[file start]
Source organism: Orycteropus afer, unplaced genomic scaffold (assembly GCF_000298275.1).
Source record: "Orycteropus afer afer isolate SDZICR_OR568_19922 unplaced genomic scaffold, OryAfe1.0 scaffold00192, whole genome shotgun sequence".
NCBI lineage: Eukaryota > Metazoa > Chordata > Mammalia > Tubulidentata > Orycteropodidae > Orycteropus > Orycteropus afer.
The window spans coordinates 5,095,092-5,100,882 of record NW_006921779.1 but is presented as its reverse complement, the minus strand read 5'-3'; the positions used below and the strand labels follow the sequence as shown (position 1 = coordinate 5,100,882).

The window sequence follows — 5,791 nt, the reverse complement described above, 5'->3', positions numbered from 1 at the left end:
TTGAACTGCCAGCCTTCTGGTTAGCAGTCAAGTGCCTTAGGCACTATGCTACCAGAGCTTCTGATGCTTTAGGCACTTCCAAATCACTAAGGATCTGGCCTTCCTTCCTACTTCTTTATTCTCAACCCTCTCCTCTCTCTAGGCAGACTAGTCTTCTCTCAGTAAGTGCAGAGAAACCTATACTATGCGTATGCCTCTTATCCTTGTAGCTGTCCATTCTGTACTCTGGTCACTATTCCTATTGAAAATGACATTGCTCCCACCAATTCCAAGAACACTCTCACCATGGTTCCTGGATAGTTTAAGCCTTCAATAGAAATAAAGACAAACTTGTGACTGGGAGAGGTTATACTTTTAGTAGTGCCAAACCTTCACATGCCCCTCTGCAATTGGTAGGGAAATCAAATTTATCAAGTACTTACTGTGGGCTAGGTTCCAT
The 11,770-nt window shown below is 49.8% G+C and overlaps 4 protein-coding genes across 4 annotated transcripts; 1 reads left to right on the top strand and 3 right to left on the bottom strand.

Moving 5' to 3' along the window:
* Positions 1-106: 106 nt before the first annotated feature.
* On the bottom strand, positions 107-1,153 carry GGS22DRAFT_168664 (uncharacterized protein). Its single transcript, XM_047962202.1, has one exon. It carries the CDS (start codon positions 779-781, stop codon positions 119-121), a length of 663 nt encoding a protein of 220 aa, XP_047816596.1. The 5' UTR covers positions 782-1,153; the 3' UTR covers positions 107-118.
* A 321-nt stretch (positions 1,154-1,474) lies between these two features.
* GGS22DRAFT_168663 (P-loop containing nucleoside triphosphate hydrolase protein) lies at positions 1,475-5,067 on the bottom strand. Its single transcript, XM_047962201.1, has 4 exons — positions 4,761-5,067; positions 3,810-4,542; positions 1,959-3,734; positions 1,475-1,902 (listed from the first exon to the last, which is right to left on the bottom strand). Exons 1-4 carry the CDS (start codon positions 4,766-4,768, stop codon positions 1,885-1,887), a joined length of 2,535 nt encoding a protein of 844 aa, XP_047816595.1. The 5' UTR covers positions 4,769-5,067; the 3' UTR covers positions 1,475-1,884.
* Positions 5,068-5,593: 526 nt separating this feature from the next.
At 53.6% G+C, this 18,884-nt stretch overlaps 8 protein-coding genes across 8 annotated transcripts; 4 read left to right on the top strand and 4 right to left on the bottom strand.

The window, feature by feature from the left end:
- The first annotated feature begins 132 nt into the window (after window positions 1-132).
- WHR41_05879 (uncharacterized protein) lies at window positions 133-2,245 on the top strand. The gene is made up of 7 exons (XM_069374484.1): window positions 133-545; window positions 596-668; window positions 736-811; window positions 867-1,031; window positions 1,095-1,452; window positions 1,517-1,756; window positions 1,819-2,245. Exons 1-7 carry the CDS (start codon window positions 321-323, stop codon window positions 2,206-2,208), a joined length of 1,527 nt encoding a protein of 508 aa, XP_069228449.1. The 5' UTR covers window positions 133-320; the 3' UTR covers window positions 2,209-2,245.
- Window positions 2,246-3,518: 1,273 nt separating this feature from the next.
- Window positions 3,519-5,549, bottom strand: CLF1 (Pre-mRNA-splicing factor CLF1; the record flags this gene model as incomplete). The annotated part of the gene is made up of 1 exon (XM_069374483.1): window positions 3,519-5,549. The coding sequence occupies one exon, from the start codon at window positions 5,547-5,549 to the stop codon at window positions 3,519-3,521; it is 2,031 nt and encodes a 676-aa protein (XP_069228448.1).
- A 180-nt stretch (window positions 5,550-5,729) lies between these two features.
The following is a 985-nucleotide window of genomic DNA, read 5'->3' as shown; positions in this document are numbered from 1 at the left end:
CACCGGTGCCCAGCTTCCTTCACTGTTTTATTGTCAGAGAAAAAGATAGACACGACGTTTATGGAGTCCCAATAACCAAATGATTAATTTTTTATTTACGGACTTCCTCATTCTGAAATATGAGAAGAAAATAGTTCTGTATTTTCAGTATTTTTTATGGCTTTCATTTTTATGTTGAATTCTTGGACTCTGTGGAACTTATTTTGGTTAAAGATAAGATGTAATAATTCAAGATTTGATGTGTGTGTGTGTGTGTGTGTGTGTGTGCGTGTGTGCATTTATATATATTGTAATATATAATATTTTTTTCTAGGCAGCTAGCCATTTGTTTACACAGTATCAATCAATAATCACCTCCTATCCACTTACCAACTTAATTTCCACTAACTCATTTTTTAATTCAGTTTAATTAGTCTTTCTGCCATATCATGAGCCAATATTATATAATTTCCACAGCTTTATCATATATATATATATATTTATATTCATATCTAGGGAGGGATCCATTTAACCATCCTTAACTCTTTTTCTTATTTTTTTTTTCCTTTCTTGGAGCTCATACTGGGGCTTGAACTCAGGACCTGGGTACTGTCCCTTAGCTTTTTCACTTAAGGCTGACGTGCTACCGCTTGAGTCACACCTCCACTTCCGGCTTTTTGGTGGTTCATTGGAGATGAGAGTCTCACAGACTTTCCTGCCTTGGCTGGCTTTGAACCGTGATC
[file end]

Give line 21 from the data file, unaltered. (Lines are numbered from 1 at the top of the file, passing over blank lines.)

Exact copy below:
The following is a 985-nucleotide window of genomic DNA, read 5'->3' as shown; positions in this document are numbered from 1 at the left end: